Hits, Crits, and Fails: Digital vs. Tabletop

Of the questionable good things to come out of the pandemic was the meteoric rise of D&D as a way to connect with your friends and still have fun. Zoom calls and Discord allowed people to run and play in games from the comfort of their own homes, and gave rise to many digital tools to expand one’s ability to play the game remotely. This also helped grow the game’s popularity.

Hasbro has sunk a lot of money into their upcoming virtual tabletop system as a result, and are similarly banking on this largely-digital format for the originally tabletop RPG. They’ve even boasted about creating AI dungeon masters to craft adventures.

This brings us to an interesting question: At what point are you transitioning from playing a game with your friends, to playing a video game with your friends?

I’m not knocking online RPG’s, though I have enough ammunition to do so if I wanted to drag Bethesda through the mud. Baldur’s Gate certainly shows us that the MMORPG (Massive Multiplayer Online) platform is extremely profitable. Sometimes a little too profitable for the sake of the players with the silly micro-transactions and the ‘pay to win’ model.

Again, not a road we need to go down now, but it’s helpful to remember that this type of gaming has existed for a long time, and runs in almost every genre you can imagine — Fantasy, Sci-Fi, whatever you call Minecraft, etc.

The reason I bring it up is because there’s a line between playing an MMORPG, and playing a tabletop (TTRPG).

In an MMO, everything is scripted ahead of time. You have branching paths, but even when this is done well, there’s still only a certain set number of outcomes you can reach. Using AI to DM may get around this problem, to a point, but AI is not really intelligent. It just takes information that’s been fed to it, randomizes, and basically pulls out a predictive-text based response. It’s advanced predictive text, but at the end of the day, it’s a computer. It can only use the data it’s been fed. The more it does something with its data set, the more it will lean towards the familiar pattern. It’s just going to be another branching-path adventure with a few details changed. Even if you and your friends are rolling physical dice and using paper sheets and feeding the AI the results, you’re really just adding extra steps to your own gaming experience, which is practically an MMO, especially if you’re on a digital tabletop platform.

And it probably won’t surprise you to learn that a majority of the recent layoffs at Wizard’s were individuals who worked on the physical books. The individuals they’re looking to hire are those with digital publishing experience. It seems like Hasbro is all-in on moving to a totally digital D&D experience. Not to say there won’t still be books for the physical world, but they’re seriously de-emphasizing it and looking to push for digital-focused gaming.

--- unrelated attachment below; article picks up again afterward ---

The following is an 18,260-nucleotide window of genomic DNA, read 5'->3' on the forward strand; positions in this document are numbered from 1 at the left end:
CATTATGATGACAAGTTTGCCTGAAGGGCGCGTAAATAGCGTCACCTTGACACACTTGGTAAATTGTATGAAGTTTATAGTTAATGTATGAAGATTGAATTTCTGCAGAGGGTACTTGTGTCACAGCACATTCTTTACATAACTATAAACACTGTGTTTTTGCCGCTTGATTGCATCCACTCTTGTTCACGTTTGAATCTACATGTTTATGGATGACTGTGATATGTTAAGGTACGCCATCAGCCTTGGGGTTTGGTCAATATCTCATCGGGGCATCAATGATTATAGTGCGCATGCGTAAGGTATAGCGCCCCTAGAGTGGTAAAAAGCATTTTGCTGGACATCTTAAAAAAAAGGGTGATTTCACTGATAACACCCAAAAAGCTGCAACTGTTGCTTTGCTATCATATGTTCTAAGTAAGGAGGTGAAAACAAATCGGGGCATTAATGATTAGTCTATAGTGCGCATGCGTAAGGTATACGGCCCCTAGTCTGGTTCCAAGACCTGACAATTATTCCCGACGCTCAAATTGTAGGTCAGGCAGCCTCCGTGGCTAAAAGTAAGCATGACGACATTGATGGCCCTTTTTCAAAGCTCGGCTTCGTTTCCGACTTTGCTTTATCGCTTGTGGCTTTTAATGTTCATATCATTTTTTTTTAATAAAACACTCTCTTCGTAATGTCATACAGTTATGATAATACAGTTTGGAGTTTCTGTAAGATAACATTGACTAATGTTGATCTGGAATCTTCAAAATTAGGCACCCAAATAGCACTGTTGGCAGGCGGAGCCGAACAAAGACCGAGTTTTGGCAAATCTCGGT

At that point, the big separation between MMO and TT, is an extremely thin line. If an AI is running the game, then you’re basically playing a video game.

I’m not going to act high and mighty about this, if that’s your preference, that’s absolutely fine. I do remote gaming with my group, and we often use a digital tabletop for battle maps. But the game itself comes from the imagination of the person running it, not from data fed into an AI. All the advanced 3D graphics in the world cannot replace that.

When we’re at a pause in gaming or just sitting around, one of the things we do is tell stories, stories of past games, really amazing, epic, fun stories of great wins and hilarious losses.

When we talk about our video game experiences, we generally talk about stats, build optimizations, how to win a boss fight that’s oddly difficult, or laugh about the game glitches.

There’s a gulf of difference there. In a virtual scenario with a script, there’s not as much room for choice. No matter how good the AI, its limitations will not allow the kind of infamous shenanigans players at a table get up to. There may be no option to bribe a town guard, fail your persuasion check, and then have to stage a prison break in the dead of night with the wildest plan you can come up with because you’re meeting with the Oracle at dawn and can’t miss that event.

AI can’t do that the same way a living human who is now going to improv the unplanned prison break that sneaks your friend out by hiding them under a pile of horse dung in a wagon, and they’re making checks to not wretch and give up the game. AI can’t build that combination of silly and tense. If it doesn’t have something like that programmed in, the adventure doesn’t happen.

So at the end of the day, it’s a video game. Maybe an advanced one, but a video game nonetheless.

The physical tabletop with dice, character sheets, a stressed out DM, and a table of people hanging on their every word is not something a computer can reproduce.

The true heart and soul of the game is always going to be in the social interaction, the roleplaying mentioned earlier. A video game has limited dialogue options and responses. AI would have the same. But a live person can always surprise you, and often will.

And nothing beats the memories you make with a real group of real friends sitting around a table and laughing for 45 minutes straight at the consequence for flubbing that last roll.